FIG. 7 illustrates an implementation of a temporal scope in a computer instruction sequence, according to some embodiments of the present invention. In FIG. 7, a hypothetical sequence of instructions 149 (typically method calls using the E-Speak APIs provided in the client library 87 (FIG. 3B)) is shown. Specifically, a conditional while loop is illustrated containing a sequence of five instructions, beginning with a “begin scope” instruction 153 and an “end scope” instruction 155. As illustrated in this example, the “temporal scope” mechanism of the present invention, according to some embodiments, refers to the use of the scope instructions 153 and 155 to group resource data that is accumulated by the distributed infrastructure in response to the execution of instruction sequences bounded the scope instructions 153 and 155. Thus, client-specific resource data—typically resource bindings and metadata generated by the core in the repository during resource discovery, use and creation by the client—bounded by scope instructions 153 and 155 constitute a resource data group 151 that is uniformly treated by the temporal scoping mechanisms. Furthermore, as illustrated in FIG. 8, according to some embodiments, scopes may be nested. FIG. 8 illustrates an implementation of nested temporal scopes in a programming sequence, according to some embodiments of the present invention. Thus, as shown in FIG. 8, a second conditional while loop 175 is illustrated that includes a second set of scope instructions—i.e., “begin second scope” instruction 179 and an “end second scope” instruction 185—forming a second resource data group 183; the second resource data group 183 is, in turn, nested within (i.e., executed within) a first while loop containing first resource group 181 (the first resource group is defined by “begin first scope” instruction 177 and an “end first scope” instruction 187).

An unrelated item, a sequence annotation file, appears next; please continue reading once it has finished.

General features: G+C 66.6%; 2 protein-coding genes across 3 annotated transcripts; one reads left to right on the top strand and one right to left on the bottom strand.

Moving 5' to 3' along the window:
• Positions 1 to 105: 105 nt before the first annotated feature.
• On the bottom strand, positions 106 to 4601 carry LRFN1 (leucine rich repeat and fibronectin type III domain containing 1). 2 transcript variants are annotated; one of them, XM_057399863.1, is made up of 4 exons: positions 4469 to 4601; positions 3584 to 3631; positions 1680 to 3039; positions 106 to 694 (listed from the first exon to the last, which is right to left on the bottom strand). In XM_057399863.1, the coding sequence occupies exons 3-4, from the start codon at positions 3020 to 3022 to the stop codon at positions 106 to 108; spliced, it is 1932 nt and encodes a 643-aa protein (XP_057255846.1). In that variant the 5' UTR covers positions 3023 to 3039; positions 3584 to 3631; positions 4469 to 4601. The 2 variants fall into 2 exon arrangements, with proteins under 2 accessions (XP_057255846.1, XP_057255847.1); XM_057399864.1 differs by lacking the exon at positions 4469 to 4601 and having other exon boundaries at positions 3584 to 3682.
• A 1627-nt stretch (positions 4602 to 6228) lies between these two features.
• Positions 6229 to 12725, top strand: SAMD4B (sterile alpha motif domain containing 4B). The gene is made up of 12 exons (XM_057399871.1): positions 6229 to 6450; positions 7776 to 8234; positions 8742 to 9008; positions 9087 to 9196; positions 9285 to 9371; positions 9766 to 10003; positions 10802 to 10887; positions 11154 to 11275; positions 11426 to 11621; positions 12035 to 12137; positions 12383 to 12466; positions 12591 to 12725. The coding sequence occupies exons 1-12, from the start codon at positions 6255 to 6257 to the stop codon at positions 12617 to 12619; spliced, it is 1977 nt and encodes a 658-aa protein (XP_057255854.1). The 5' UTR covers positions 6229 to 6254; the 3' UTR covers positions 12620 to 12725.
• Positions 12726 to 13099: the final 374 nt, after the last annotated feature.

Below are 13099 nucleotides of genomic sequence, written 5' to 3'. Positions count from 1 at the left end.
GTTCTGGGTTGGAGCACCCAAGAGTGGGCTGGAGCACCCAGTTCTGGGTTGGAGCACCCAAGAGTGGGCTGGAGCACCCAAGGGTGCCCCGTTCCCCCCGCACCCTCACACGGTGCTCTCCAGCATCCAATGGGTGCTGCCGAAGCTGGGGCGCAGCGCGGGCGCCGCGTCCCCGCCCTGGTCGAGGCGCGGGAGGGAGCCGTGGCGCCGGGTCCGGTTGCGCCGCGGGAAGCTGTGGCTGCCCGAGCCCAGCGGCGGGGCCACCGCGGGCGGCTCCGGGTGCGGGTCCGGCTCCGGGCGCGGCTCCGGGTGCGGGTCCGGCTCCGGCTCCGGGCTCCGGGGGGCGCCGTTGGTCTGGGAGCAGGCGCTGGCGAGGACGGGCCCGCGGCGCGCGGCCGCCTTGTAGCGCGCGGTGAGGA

The operation of the scope instructions are described in reference to FIGS. 9A, 9B and 9C, according to some embodiments. FIG. 9A is a flow diagram illustrating the operational stages of a single (un-nested) temporal scope, either persistent or transient, according to some embodiments. The flow-diagram in FIG. 9A is herein described in reference to the illustrative instruction sequence provided in FIG. 7. In stage 201, processes in the client library or core receive “begin scope” instruction 153. (In some embodiments, temporal scopes may be executed by classes defined in the client library; in other embodiments, temporal scopes may be executed by classes defined in the core; in some embodiments, a combination of classes, some defined in the core and some in the client library, may be used to implement the temporal scoping mechanisms described here.) In stage 203, the client library, in response to the “begin scope” instruction 153 constructs a tracking data structure in the client-space to track the resources subsequently created, found or used by the client. (One embodiment of the tracking data structure is described in reference to FIG. 10.) Thus, as illustrated in FIG. 7, the “begin scope” instruction is followed by illustrative instructions to “create resource 1,” “find resource 2,” and “use resource 2.” During execution of these instructions, the client library will create in the repository client-specific data in the client-space, including name-bindings and metadata for resources 1 and 2. As this data is sequentially created, it is tracked using the tracking data structure. In addition, the resource space quota for the client's protection domain is adjusted to reflect the usage of client-space consumed by the client-specific data. In stage 205, the client library receives “end scope” instruction 155 and subsequently deletes all client-specific data from the repository as provided in the tracking data structure for that particular scope, including resource references in the client name-frames and resource metadata in the repository. The client's protection domain space quota is also adjusted accordingly. This sequence of events—begin scope, tracking, end scope, deletion—is performed for each iteration of the while loop.